How to Achieve the Productive Direct Message

The capacity to direct message someone, or DM for short, is present on almost every social media platform. Communicating marketing messages privately may strike you as a more genuine way to go, but if the message is generic and very ‘ad like’ it will strike the receiver as the complete opposite.

If you run a Twitter account for any type of business, you may feel that direct messages are very annoying. Communicating with a prospect, client, or fellow business via social media should be an important part of your digital marketing plan, and you don’t want the results to be ‘counter-productive’.

As a marketer, you know that the process of successful marketing depends on a positive public perception of your company. A generic and annoying direct message can put a surprisingly heavy blow to this positive perception.

Here are tips from us here at freshMerge on how to create a productive DM:

1.     Study your target before making contact. Social listening is very important in the process of creating a successful DM because a direct message is more likely to be positively received if the sender took the time to learn something about its target in order to make a genuine connection with them.

For example, say your target is from Australia and you visited Australia back in your twenties. Lead with that connection at the beginning of your message. This not only provides a common bridge between you and your target but it makes them more likely to thoughtfully listen to you.

2.     Provide value! The direct messages that we at freshMerge read and respond to provided value to either us individually, or to our own business. If you record a podcast weekly, offer your connection the permission to provide your podcast to their audience. If you are willing to feature their business/work on your site, hint toward the potential for that opportunity. Many people will be very interested in a way to gain additional exposure for whatever it is that they are marketing.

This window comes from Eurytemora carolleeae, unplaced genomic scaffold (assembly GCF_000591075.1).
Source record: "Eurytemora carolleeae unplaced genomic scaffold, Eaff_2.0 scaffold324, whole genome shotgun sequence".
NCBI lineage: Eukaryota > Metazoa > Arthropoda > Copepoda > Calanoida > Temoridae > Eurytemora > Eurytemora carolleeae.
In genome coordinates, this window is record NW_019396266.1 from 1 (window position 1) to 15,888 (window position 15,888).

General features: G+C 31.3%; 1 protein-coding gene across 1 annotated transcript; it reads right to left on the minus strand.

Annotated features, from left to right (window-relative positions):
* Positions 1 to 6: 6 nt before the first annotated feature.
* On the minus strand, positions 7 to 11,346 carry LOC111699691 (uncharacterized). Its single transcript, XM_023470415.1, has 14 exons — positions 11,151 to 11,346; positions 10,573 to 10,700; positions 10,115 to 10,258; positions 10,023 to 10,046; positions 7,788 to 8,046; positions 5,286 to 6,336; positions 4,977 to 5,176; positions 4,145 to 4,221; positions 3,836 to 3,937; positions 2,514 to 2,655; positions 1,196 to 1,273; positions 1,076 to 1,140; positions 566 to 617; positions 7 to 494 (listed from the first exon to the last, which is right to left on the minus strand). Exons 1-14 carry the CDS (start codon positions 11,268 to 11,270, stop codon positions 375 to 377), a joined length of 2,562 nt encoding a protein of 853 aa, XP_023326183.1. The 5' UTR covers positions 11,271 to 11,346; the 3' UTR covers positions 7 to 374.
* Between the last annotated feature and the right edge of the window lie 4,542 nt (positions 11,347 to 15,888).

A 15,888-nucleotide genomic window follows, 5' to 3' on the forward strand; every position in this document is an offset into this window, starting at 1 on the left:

3.     Make sure the conversation is a ‘two-way street’. This coincides with the basic idea that everyone likes to talk about themselves. Lead with a question on what the person is working on, what they have been particularly interested in lately, or what they hope to specifically get out of their time (and money) spent marketing on Twitter, for example. Typically, this not only makes your receiver more willing to create a connection with you, but it provides insight as to whether you are a good match business wise.

Think of people who are actively consuming your social media content as trained professionals in the art of spotting inauthenticity. Today, the people who are buying products can spot nonexclusive advertising from miles away. This means your marketing plan should revolve around creating strong and genuine relationships with your audience prior to attempting to sell to this audience.

The public is getting smarter so we as marketers, need to get smarter too. Never put up a front or underestimate the ability for your audience to see through a generic DM. If done correctly, direct messaging can be a fabulous way of creating contact with a potential client.